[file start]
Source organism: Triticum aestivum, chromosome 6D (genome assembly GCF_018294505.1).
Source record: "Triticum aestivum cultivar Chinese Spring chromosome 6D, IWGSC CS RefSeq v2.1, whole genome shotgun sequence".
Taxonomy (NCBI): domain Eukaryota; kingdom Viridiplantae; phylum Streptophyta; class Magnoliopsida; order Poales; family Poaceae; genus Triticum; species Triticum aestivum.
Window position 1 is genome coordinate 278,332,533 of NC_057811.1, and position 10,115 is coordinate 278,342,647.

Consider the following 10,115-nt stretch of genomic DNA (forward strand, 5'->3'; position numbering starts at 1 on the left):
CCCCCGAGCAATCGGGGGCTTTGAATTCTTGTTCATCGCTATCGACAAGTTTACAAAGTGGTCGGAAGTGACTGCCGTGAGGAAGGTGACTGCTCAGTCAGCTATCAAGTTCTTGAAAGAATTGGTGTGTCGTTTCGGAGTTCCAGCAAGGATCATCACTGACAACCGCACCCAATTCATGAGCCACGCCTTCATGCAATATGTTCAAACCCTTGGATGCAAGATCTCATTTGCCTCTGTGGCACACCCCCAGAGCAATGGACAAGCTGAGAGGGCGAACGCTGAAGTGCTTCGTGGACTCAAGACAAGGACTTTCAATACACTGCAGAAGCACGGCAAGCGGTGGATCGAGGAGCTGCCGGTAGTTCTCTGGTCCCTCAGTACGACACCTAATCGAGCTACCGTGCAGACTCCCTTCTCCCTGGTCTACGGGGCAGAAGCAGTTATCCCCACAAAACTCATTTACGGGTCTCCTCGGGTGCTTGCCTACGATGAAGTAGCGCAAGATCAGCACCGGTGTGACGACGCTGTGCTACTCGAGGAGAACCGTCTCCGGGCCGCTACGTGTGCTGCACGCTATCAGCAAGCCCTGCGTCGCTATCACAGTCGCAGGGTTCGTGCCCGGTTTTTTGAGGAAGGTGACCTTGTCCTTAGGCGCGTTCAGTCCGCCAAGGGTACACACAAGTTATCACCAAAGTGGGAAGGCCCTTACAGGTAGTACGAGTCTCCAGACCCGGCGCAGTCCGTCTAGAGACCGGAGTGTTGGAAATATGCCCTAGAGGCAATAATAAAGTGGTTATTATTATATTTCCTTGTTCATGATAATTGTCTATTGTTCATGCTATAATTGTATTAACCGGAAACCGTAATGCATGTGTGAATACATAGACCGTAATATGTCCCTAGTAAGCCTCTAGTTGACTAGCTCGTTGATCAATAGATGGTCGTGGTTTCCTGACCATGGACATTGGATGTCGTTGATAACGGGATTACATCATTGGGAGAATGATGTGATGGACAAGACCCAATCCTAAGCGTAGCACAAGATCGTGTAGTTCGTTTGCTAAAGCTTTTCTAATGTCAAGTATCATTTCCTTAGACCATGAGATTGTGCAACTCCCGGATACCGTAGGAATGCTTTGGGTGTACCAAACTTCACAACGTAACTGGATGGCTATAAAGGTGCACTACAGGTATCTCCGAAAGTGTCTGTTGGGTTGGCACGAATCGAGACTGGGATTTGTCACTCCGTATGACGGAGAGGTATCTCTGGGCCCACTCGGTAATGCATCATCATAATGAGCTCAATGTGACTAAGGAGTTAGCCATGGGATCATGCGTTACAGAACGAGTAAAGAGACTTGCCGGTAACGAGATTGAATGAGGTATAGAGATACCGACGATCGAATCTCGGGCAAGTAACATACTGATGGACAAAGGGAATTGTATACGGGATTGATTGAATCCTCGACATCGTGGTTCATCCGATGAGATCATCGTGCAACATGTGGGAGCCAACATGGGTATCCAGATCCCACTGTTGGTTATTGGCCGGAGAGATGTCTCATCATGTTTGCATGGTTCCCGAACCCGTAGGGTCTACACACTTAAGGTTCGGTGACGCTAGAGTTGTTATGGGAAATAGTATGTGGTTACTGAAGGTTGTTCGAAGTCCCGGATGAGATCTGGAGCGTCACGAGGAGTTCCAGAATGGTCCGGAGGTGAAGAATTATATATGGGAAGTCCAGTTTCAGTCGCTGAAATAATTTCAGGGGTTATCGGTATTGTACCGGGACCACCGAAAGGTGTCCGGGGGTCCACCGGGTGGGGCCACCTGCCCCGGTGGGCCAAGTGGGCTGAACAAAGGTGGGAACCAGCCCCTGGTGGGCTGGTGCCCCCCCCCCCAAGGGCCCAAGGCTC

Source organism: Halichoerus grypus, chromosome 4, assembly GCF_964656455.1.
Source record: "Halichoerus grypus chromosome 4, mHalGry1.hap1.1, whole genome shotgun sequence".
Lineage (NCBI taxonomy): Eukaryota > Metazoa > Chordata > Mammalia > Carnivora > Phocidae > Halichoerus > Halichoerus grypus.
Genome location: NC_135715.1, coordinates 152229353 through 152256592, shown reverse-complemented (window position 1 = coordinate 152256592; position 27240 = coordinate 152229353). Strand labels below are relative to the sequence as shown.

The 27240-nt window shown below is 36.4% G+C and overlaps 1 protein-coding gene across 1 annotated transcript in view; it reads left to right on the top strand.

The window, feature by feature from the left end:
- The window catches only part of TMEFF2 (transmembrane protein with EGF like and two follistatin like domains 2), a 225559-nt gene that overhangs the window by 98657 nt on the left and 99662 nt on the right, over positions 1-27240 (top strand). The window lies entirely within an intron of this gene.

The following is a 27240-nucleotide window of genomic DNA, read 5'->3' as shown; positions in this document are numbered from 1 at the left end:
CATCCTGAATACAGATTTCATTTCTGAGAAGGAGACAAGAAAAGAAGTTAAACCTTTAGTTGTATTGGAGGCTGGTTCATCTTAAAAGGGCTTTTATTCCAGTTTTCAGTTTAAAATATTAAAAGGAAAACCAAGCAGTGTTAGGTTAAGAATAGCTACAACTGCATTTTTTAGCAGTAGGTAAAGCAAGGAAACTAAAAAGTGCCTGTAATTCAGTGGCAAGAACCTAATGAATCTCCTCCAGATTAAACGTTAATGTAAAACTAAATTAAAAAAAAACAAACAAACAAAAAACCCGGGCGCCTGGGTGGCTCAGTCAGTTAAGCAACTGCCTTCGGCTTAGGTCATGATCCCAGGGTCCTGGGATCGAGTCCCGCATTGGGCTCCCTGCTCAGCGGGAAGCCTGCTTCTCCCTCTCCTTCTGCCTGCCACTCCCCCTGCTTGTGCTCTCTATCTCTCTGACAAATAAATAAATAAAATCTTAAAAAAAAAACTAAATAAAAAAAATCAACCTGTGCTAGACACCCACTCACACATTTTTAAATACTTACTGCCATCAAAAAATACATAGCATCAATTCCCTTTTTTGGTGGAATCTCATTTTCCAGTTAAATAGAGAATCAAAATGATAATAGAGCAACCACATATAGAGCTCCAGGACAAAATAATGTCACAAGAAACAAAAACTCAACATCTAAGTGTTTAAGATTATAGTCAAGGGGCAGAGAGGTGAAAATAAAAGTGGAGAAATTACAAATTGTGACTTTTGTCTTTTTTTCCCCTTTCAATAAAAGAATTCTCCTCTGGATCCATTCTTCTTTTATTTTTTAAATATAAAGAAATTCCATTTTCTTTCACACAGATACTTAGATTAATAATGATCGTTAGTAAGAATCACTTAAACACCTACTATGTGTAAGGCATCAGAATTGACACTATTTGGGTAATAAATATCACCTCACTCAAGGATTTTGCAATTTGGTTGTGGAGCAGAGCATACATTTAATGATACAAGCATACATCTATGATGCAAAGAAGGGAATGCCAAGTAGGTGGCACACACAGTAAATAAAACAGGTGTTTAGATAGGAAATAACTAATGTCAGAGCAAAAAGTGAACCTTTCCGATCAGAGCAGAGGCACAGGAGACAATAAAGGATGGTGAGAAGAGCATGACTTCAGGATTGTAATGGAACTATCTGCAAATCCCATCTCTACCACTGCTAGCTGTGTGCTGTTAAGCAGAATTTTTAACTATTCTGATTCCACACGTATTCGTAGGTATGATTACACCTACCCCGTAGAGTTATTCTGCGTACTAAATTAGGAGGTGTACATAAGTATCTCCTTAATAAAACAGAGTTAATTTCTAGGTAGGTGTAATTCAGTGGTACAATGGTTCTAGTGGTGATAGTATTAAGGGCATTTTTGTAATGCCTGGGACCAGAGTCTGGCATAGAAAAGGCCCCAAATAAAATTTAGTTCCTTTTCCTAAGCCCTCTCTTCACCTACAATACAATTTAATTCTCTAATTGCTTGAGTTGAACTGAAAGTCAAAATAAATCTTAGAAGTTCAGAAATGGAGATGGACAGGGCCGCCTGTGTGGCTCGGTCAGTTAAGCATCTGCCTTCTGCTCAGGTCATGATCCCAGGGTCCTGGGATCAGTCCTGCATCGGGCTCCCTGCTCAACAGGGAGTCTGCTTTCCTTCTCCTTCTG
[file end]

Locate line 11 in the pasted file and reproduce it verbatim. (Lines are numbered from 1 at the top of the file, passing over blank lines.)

The 27240-nt window shown below is 36.4% G+C and overlaps 1 protein-coding gene across 1 annotated transcript in view; it reads left to right on the top strand.